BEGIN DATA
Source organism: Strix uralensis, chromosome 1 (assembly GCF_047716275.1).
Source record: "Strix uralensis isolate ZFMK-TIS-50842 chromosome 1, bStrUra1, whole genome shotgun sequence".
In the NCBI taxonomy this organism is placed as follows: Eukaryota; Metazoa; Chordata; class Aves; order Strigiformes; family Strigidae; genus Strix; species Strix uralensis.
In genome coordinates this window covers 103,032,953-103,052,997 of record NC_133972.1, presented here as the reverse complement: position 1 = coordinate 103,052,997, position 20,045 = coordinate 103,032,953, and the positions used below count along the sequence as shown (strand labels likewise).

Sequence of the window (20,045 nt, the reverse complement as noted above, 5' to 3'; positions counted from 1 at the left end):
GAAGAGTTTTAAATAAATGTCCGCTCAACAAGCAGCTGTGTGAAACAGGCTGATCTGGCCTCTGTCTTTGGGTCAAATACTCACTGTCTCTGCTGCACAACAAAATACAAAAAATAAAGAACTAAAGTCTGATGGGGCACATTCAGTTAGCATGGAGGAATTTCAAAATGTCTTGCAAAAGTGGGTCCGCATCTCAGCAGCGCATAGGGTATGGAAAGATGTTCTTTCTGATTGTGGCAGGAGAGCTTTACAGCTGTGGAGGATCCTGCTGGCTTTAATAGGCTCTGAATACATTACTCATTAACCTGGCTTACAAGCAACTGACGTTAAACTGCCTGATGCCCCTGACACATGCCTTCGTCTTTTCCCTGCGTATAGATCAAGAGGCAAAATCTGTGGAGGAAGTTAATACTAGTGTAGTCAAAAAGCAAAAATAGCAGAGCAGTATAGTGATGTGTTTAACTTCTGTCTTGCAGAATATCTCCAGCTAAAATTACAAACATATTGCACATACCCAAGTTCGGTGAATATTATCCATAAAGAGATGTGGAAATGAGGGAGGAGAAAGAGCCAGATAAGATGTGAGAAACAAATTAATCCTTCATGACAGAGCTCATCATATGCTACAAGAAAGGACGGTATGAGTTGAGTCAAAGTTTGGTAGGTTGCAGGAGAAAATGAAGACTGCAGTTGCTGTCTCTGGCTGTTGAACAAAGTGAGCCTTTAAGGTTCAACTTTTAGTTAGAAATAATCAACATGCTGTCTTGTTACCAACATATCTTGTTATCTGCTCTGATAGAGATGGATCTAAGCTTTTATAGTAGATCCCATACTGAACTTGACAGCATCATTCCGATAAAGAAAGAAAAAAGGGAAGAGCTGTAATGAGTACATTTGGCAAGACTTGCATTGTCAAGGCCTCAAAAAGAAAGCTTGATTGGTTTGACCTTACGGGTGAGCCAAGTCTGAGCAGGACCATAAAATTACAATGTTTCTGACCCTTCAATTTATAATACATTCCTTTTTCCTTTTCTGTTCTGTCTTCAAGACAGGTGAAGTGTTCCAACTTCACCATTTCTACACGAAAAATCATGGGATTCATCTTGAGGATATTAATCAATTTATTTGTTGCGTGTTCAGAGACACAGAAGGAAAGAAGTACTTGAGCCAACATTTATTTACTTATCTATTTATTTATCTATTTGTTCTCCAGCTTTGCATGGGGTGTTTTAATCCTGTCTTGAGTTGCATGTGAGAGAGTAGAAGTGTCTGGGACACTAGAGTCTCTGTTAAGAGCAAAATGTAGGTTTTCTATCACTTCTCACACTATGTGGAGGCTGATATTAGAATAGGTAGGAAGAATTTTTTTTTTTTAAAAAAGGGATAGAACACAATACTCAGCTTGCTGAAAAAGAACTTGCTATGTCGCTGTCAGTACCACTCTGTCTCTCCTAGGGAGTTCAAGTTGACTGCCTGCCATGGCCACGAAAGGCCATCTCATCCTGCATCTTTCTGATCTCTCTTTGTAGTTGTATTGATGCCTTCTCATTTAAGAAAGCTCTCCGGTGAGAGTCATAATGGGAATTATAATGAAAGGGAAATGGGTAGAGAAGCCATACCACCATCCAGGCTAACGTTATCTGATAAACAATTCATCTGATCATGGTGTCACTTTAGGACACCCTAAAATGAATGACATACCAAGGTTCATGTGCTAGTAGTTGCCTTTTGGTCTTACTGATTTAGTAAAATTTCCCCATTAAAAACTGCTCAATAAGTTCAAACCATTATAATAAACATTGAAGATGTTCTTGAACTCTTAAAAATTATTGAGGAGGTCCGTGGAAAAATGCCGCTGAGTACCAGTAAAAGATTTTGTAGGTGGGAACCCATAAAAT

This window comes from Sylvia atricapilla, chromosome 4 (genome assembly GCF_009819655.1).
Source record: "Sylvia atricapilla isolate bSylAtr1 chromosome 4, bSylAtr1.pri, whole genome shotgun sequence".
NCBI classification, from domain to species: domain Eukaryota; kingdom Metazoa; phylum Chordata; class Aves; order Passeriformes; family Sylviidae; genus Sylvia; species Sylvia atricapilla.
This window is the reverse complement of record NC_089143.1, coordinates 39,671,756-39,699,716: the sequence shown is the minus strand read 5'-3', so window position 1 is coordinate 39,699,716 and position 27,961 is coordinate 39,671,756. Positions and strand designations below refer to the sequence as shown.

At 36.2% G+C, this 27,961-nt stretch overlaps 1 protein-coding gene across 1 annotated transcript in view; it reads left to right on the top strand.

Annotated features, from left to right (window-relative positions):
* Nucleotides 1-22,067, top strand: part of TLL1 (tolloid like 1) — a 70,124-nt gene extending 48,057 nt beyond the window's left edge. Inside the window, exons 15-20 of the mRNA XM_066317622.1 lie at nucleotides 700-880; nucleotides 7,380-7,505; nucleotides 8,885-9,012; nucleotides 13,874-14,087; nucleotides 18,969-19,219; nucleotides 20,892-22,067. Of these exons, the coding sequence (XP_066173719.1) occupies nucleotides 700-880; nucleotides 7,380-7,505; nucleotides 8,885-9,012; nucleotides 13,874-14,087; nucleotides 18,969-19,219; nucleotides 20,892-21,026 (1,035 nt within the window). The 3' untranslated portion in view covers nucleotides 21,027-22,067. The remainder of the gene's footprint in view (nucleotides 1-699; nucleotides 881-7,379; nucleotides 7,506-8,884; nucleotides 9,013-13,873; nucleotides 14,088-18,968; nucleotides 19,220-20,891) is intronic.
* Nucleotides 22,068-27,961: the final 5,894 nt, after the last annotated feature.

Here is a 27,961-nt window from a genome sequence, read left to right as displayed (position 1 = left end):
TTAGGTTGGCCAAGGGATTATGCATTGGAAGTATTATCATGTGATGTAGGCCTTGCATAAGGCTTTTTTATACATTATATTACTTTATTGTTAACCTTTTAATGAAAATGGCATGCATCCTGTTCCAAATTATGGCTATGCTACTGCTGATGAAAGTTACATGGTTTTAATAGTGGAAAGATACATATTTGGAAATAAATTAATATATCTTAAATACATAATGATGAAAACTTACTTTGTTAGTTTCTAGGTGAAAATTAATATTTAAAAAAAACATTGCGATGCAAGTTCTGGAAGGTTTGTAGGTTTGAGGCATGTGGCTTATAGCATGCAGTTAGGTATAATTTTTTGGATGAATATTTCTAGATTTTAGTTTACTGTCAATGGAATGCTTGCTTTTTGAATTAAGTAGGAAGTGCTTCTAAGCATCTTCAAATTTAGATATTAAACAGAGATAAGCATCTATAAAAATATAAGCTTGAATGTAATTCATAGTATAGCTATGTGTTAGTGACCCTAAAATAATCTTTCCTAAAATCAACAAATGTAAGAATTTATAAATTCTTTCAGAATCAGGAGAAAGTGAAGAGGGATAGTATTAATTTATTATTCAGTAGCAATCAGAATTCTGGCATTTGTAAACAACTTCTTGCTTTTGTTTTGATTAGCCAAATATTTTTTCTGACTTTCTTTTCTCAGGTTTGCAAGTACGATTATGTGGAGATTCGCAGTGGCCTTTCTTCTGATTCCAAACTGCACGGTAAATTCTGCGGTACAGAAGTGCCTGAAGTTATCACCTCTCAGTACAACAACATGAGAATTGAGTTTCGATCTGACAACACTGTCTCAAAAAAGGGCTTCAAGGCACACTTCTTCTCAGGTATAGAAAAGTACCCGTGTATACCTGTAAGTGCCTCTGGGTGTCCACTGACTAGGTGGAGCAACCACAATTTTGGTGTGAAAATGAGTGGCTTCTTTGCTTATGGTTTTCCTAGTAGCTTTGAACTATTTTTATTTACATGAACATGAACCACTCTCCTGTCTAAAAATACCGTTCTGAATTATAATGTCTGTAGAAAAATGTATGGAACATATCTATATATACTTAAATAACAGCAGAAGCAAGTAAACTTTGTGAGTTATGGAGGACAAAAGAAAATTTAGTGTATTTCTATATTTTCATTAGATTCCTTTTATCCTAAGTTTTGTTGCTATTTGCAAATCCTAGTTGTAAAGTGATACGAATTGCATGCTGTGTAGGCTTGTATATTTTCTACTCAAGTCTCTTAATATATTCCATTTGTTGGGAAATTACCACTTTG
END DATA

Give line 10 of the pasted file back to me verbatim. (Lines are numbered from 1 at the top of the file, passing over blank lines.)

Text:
This window is the reverse complement of record NC_089143.1, coordinates 39,671,756-39,699,716: the sequence shown is the minus strand read 5'-3', so window position 1 is coordinate 39,699,716 and position 27,961 is coordinate 39,671,756. Positions and strand designations below refer to the sequence as shown.